I despise sympathy to an almost unhealthy level. I hate asking or getting help from people for personal issues and would rather go it alone 99% of the time (I'm trying to get better at this). Relationships came and went, almost all of them experiencing the cutting with me and one point or another and they all tried to help...which makes sense. For some reason though, once people try to help, it only makes me try to push them away or hide it better. Didn't say it made much sense, did I?

Luke was partially the reason I stopped cutting. I've had a few slip ups over the last two years, but I still consider myself two years clean. I remember the first time I cut in our relationship and I texted him; I don't know why. I wasn't looking for sympathy but it had been a long time since I'd picked up a knife and I was scared. For the first time, my addiction was actively scaring me and I couldn't "control" it. A couple hours later I opened the front door and he was standing there with a bouquet of flowers.The tag said, "Happiness Bouquet."

Inquisitively, I looked at him and he said, "Because you deserve to be happy." No rifling though my things to take so much as tweezers from me, no lecture, just love. This isn't to say everyone else's attempts before him were bad; this is just the one that stuck. Between that and my recent suicidal episode, the look on his face when he learns how badly I'm hurting is the most devastating thing I've ever seen.

With all of this background knowledge now, you can see why I was scared to pull the plug, so to speak, on my medication. With a few exceptions, life without medication feels...different. Most of my adolescence was spent medicated, and it's not something I blame my parents for at all. There were times in my life that if I had been without it, I probably would have died. They did what was best for me at the time.

After two years, I feel like most of the drugs are out of my system. The first few months I didn't notice much because that stuff can linger for quite a while, especially after over a decade of use. Eventually though I noticed a few negative things:

  • I freak out more easily than I did before.
  • Smaller things stress me out quickly.
  • Random things can get be down for a day or two for no real reason.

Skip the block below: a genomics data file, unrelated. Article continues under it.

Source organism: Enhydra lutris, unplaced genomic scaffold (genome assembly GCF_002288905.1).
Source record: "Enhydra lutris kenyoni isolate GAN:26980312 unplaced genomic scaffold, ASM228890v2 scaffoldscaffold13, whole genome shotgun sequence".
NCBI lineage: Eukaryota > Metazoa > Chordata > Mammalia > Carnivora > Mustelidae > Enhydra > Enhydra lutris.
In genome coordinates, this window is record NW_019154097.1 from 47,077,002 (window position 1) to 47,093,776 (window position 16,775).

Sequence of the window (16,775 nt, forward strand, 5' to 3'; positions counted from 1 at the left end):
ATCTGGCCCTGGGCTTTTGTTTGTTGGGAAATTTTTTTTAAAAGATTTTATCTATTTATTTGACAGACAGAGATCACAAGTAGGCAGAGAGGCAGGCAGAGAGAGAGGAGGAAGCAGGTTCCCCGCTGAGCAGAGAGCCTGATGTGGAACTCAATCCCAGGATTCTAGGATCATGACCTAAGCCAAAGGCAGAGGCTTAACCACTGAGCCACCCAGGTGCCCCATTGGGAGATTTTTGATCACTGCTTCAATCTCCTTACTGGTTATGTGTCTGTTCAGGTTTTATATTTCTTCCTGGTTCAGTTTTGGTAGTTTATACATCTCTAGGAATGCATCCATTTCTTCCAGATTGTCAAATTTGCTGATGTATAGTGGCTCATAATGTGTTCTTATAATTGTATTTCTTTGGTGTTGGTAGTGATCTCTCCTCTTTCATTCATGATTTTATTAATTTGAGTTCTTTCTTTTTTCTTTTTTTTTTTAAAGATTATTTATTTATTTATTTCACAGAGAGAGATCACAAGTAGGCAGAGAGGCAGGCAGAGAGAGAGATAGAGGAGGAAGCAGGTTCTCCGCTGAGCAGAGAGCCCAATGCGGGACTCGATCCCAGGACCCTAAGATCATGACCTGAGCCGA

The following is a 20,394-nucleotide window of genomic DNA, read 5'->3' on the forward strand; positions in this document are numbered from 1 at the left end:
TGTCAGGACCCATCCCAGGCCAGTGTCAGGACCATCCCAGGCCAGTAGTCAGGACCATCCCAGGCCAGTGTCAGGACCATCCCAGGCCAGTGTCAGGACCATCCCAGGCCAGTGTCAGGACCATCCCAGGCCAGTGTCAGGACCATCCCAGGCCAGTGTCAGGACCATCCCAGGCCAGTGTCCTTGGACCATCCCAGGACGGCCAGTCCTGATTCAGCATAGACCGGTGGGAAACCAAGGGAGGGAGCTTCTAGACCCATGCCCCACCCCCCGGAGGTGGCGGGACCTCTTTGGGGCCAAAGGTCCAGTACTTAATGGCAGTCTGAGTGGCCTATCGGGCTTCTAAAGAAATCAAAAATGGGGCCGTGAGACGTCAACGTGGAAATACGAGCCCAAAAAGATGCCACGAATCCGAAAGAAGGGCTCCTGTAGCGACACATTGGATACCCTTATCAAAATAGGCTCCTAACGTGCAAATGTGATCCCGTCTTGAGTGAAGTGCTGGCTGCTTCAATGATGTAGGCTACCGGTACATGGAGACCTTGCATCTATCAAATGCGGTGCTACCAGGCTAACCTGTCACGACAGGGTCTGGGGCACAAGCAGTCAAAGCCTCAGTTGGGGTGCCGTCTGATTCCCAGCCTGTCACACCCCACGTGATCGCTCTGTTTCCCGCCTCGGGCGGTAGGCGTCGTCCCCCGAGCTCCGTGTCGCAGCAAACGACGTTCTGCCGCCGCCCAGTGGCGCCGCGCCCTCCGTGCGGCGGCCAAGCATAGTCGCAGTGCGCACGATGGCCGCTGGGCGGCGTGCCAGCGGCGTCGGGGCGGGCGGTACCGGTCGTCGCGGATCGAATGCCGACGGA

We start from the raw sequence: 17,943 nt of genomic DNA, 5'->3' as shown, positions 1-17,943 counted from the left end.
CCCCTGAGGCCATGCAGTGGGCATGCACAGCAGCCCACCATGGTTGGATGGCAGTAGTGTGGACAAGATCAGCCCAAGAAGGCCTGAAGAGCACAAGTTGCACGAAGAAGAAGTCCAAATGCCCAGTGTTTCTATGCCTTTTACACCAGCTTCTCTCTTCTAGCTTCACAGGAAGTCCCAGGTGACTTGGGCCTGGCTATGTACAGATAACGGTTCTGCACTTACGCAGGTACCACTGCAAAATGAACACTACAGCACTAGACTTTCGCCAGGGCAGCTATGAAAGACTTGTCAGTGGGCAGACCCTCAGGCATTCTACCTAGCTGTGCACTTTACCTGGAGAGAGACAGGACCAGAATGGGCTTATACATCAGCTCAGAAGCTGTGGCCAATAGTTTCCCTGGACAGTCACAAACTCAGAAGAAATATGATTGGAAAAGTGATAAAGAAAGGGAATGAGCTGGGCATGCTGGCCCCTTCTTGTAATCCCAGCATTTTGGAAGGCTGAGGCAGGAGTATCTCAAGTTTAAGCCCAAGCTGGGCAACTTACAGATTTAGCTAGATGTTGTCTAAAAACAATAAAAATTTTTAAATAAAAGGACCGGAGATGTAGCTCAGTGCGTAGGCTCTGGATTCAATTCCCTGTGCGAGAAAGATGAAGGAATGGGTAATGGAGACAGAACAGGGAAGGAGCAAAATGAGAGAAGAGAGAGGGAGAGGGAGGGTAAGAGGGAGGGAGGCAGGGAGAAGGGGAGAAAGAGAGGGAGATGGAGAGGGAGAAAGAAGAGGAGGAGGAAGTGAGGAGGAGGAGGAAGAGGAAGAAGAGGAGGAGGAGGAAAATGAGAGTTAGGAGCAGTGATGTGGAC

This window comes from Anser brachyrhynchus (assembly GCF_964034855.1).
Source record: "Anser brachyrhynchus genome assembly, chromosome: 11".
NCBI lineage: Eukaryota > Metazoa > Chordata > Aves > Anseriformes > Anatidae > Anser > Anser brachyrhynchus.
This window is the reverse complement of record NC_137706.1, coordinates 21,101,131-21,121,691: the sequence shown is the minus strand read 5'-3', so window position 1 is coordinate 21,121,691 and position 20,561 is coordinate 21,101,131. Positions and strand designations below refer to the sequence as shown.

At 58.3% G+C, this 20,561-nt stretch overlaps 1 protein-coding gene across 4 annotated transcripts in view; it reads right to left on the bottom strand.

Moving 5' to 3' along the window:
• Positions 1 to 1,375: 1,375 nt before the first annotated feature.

• My brain feels more frantic if too much is going on.
The most recent suicidal episode was the first time I tried to face that demon head on with no help. And I made it out okay. It was the most blatant answer for me that I was doing the right thing. Though there are some negatives, the good greatly outweigh the bad:
  • My brain feels "clearer."
  • I don't have to worry about forgetting my medication.
  • No more concerns about medications interacting with another.
  • I feel creative again.
That last one has been the most important thing for me. I was creative throughout all of my schooling, yes, but that was partly fueled by the academic atmosphere I was in. Being in high school and especially college, being surrounded by a bunch of talented people makes you want to better yourself. That's one of the biggest slaps in the face when you graduate: no one is there anymore to see if you are trying.

For the first time since I've graduated I'm feeling creative again. I started early this year with cross-stitching. Then, I started baking cookies. Now I'm reading again. All of this is slowly inching me closer to the pen and paper (or Word document more realistically). Is it because of the medication? Because I've finally gotten over the post-college blues? Because I have a job I'm comfortable in and makes me feel fulfilled? Because I live in a great house with a supportive partner and feel happy in general?

Maybe. Most likely, it's a combination of all of the above. I've spent the better part of my life facing demons and monsters around every corner. I'm not sure what to do sometimes without the constant struggle. When life feels settled, something always ends up happening and WOOSH! I'm headed for a tail-spin. But most of all, I've spent most of my time in this life denying my issues to the world.

I hate talking about problems, REAL problems. It makes me feel whiny, weak, and generally like a worthless person. I have this intense fear of being a burden to anyone ever. I'm not going to start spewing my level of happiness for everyone and it will still take me a while before I can freely express my lows. With this new-found stability though, it seems as good as any a time to start. I can't keep denying my struggles to others or to myself or I'll end up in those dark places again. And next time, I might not get out.

My name is Molly. I'm a 24 year old woman who is a dreadful combination of self-esteem issues and overconfidence. I love my dog, my boyfriend, and my job. I struggle with depression and anxiety. I've overcome PTSD and a seven year self-harm addiction. I've come back from two suicidal episodes with a new appreciation on life.

I am a survivor.